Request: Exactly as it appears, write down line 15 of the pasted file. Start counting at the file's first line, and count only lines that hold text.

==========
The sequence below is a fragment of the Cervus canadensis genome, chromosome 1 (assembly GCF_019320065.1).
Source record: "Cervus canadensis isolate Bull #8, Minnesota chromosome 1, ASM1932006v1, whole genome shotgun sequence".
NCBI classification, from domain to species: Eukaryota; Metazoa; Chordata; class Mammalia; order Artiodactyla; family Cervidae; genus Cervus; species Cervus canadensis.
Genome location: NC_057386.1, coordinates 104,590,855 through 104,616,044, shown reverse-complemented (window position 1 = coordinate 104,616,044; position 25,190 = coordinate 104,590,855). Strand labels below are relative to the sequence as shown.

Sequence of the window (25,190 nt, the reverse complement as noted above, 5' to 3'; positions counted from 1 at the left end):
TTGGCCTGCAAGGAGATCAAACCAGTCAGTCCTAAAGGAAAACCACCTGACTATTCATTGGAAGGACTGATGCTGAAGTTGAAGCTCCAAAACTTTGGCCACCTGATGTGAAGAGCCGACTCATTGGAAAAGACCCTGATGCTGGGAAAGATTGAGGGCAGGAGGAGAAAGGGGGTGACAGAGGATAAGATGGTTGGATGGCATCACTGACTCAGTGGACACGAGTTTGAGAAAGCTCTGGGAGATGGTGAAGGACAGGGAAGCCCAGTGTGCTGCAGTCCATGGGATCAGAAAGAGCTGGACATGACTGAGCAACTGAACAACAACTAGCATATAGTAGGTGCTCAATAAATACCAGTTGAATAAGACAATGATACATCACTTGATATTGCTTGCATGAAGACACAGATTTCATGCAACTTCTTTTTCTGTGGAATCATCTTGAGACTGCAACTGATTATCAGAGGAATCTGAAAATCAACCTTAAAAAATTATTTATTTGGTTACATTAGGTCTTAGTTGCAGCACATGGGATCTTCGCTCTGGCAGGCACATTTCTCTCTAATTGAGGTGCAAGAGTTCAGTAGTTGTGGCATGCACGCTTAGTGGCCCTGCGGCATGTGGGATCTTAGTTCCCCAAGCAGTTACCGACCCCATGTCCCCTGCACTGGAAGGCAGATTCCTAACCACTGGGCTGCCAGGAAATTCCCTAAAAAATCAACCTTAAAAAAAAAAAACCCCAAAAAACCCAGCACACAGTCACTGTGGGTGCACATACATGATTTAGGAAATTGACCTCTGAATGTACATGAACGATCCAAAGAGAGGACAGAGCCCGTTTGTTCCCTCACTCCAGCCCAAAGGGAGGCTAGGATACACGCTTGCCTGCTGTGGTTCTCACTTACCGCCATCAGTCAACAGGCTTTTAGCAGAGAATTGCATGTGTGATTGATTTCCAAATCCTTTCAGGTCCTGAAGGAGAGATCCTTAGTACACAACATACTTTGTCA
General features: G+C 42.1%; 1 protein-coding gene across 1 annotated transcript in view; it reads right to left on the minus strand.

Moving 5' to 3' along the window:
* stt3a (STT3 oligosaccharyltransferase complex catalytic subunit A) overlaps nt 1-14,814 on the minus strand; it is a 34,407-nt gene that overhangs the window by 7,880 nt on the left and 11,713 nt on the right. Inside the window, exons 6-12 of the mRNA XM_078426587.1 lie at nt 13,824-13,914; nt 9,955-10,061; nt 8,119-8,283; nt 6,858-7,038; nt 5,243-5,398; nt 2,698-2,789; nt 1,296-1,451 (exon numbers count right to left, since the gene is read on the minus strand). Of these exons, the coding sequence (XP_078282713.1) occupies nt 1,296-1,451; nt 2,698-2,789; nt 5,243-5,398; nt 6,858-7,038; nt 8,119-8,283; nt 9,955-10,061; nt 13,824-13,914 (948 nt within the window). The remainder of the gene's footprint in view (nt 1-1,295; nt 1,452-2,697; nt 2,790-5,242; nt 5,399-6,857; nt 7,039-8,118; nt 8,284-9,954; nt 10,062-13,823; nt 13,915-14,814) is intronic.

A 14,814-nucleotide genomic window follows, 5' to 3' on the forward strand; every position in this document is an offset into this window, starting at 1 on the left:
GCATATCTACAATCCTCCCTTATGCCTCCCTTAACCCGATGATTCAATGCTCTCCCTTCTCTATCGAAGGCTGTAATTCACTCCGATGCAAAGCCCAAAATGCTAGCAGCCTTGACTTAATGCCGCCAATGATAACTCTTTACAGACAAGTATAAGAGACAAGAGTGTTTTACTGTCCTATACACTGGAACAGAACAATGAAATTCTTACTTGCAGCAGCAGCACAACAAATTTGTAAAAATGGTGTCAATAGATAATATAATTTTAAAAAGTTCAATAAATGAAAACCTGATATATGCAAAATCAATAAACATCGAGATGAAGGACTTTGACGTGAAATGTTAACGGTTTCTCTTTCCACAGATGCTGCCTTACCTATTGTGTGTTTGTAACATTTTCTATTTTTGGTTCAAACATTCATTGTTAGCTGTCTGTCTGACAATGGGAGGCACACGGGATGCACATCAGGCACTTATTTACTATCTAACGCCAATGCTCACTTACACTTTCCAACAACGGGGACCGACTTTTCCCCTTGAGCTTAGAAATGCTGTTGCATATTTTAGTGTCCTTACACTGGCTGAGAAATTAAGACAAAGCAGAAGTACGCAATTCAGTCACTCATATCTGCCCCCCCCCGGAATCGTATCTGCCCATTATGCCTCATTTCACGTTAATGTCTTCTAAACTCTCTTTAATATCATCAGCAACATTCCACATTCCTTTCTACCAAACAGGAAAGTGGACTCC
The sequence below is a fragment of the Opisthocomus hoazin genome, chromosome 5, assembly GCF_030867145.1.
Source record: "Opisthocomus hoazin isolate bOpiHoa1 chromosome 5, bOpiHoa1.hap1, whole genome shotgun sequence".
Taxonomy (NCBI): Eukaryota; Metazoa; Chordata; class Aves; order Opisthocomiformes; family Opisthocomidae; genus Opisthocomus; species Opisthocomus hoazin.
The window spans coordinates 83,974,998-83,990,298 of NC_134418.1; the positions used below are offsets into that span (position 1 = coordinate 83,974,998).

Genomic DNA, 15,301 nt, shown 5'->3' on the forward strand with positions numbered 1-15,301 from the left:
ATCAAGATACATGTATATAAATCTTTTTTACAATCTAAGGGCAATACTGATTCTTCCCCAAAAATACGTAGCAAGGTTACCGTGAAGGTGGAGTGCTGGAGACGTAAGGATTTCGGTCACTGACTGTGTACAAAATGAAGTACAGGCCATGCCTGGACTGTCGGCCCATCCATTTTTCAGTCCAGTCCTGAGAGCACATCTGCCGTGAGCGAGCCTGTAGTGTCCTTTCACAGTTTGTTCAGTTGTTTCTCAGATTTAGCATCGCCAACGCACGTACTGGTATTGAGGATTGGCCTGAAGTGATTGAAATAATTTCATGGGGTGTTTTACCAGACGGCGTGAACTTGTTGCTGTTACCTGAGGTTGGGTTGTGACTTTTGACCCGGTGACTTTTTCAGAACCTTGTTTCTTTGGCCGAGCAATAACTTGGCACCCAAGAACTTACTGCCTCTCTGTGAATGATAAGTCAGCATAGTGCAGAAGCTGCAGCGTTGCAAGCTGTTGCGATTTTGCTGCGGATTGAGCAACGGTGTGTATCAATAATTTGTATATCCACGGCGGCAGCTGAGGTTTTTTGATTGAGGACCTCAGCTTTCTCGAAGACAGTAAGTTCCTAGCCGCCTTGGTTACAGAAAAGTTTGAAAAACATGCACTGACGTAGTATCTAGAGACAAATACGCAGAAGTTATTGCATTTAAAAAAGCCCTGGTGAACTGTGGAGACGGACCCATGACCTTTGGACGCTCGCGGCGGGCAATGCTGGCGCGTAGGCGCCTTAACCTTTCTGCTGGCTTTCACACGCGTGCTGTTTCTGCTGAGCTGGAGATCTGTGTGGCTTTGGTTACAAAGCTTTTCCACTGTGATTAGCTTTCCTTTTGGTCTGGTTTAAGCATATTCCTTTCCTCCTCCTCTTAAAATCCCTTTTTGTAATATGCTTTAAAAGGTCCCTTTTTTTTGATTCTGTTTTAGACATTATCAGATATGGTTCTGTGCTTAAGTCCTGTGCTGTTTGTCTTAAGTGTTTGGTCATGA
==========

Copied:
The window spans coordinates 83,974,998-83,990,298 of NC_134418.1; the positions used below are offsets into that span (position 1 = coordinate 83,974,998).